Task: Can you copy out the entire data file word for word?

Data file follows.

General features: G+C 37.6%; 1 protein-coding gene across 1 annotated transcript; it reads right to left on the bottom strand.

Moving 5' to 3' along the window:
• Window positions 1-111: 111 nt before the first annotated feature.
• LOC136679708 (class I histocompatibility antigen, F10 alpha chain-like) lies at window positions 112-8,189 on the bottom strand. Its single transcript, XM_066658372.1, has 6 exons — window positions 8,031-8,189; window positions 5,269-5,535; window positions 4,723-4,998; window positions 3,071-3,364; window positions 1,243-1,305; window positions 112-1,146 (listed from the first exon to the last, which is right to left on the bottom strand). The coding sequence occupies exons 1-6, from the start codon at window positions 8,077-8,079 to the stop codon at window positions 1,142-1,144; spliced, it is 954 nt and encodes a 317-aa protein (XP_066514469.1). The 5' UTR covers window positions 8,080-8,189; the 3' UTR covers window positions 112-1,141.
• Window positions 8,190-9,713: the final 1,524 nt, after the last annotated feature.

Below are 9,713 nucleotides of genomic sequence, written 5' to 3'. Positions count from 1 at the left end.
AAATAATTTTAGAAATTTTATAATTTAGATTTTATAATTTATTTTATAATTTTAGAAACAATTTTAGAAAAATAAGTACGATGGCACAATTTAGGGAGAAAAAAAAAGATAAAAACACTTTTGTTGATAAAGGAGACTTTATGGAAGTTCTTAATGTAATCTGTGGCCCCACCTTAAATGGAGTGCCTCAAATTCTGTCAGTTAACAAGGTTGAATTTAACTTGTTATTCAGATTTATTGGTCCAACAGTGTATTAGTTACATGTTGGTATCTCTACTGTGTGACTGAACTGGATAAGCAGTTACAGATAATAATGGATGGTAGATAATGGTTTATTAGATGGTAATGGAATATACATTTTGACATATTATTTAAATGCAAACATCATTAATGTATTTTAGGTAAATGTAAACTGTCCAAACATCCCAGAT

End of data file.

General features: G+C 37.6%; 1 protein-coding gene across 1 annotated transcript; it reads right to left on the bottom strand.

Moving 5' to 3' along the window:
• Window positions 1-111: 111 nt before the first annotated feature.
• LOC136679708 (class I histocompatibility antigen, F10 alpha chain-like) lies at window positions 112-8,189 on the bottom strand. Its single transcript, XM_066658372.1, has 6 exons — window positions 8,031-8,189; window positions 5,269-5,535; window positions 4,723-4,998; window positions 3,071-3,364; window positions 1,243-1,305; window positions 112-1,146 (listed from the first exon to the last, which is right to left on the bottom strand). The coding sequence occupies exons 1-6, from the start codon at window positions 8,077-8,079 to the stop codon at window positions 1,142-1,144; spliced, it is 954 nt and encodes a 317-aa protein (XP_066514469.1). The 5' UTR covers window positions 8,080-8,189; the 3' UTR covers window positions 112-1,141.
• Window positions 8,190-9,713: the final 1,524 nt, after the last annotated feature.

Below are 9,713 nucleotides of genomic sequence, written 5' to 3'. Positions count from 1 at the left end.
AAATAATTTTAGAAATTTTATAATTTAGATTTTATAATTTATTTTATAATTTTAGAAACAATTTTAGAAAAATAAGTACGATGGCACAATTTAGGGAGAAAAAAAAAGATAAAAACACTTTTGTTGATAAAGGAGACTTTATGGAAGTTCTTAATGTAATCTGTGGCCCCACCTTAAATGGAGTGCCTCAAATTCTGTCAGTTAACAAGGTTGAATTTAACTTGTTATTCAGATTTATTGGTCCAACAGTGTATTAGTTACATGTTGGTATCTCTACTGTGTGACTGAACTGGATAAGCAGTTACAGATAATAATGGATGGTAGATAATGGTTTATTAGATGGTAATGGAATATACATTTTGACATATTATTTAAATGCAAACATCATTAATGTATTTTAGGTAAATGTAAACTGTCCAAACATCCCAGAT